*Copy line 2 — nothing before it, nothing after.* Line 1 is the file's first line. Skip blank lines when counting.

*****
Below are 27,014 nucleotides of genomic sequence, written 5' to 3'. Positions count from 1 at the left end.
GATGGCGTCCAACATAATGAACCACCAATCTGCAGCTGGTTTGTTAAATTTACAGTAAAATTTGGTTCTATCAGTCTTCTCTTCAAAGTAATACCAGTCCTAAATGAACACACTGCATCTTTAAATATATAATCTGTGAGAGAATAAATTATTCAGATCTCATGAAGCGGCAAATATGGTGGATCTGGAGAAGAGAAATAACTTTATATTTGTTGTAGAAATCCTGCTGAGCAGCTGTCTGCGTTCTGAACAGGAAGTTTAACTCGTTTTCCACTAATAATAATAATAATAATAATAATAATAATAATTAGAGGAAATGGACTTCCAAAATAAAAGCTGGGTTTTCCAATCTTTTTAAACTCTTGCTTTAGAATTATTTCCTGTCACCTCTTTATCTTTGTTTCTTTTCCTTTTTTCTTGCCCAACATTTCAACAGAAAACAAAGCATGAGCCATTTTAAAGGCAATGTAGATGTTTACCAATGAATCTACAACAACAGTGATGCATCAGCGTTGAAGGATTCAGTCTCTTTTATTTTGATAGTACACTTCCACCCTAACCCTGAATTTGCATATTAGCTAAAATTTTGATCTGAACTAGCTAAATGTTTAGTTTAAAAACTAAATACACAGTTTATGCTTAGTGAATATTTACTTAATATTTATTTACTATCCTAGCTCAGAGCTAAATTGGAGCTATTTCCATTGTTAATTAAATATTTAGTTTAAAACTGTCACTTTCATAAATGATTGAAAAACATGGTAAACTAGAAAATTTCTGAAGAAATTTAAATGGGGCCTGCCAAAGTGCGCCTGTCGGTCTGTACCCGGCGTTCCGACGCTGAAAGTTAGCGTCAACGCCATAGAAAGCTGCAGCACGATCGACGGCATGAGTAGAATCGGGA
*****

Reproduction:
GATGGCGTCCAACATAATGAACCACCAATCTGCAGCTGGTTTGTTAAATTTACAGTAAAATTTGGTTCTATCAGTCTTCTCTTCAAAGTAATACCAGTCCTAAATGAACACACTGCATCTTTAAATATATAATCTGTGAGAGAATAAATTATTCAGATCTCATGAAGCGGCAAATATGGTGGATCTGGAGAAGAGAAATAACTTTATATTTGTTGTAGAAATCCTGCTGAGCAGCTGTCTGCGTTCTGAACAGGAAGTTTAACTCGTTTTCCACTAATAATAATAATAATAATAATAATAATAATAATTAGAGGAAATGGACTTCCAAAATAAAAGCTGGGTTTTCCAATCTTTTTAAACTCTTGCTTTAGAATTATTTCCTGTCACCTCTTTATCTTTGTTTCTTTTCCTTTTTTCTTGCCCAACATTTCAACAGAAAACAAAGCATGAGCCATTTTAAAGGCAATGTAGATGTTTACCAATGAATCTACAACAACAGTGATGCATCAGCGTTGAAGGATTCAGTCTCTTTTATTTTGATAGTACACTTCCACCCTAACCCTGAATTTGCATATTAGCTAAAATTTTGATCTGAACTAGCTAAATGTTTAGTTTAAAAACTAAATACACAGTTTATGCTTAGTGAATATTTACTTAATATTTATTTACTATCCTAGCTCAGAGCTAAATTGGAGCTATTTCCATTGTTAATTAAATATTTAGTTTAAAACTGTCACTTTCATAAATGATTGAAAAACATGGTAAACTAGAAAATTTCTGAAGAAATTTAAATGGGGCCTGCCAAAGTGCGCCTGTCGGTCTGTACCCGGCGTTCCGACGCTGAAAGTTAGCGTCAACGCCATAGAAAGCTGCAGCACGATCGACGGCATGAGTAGAATCGGGA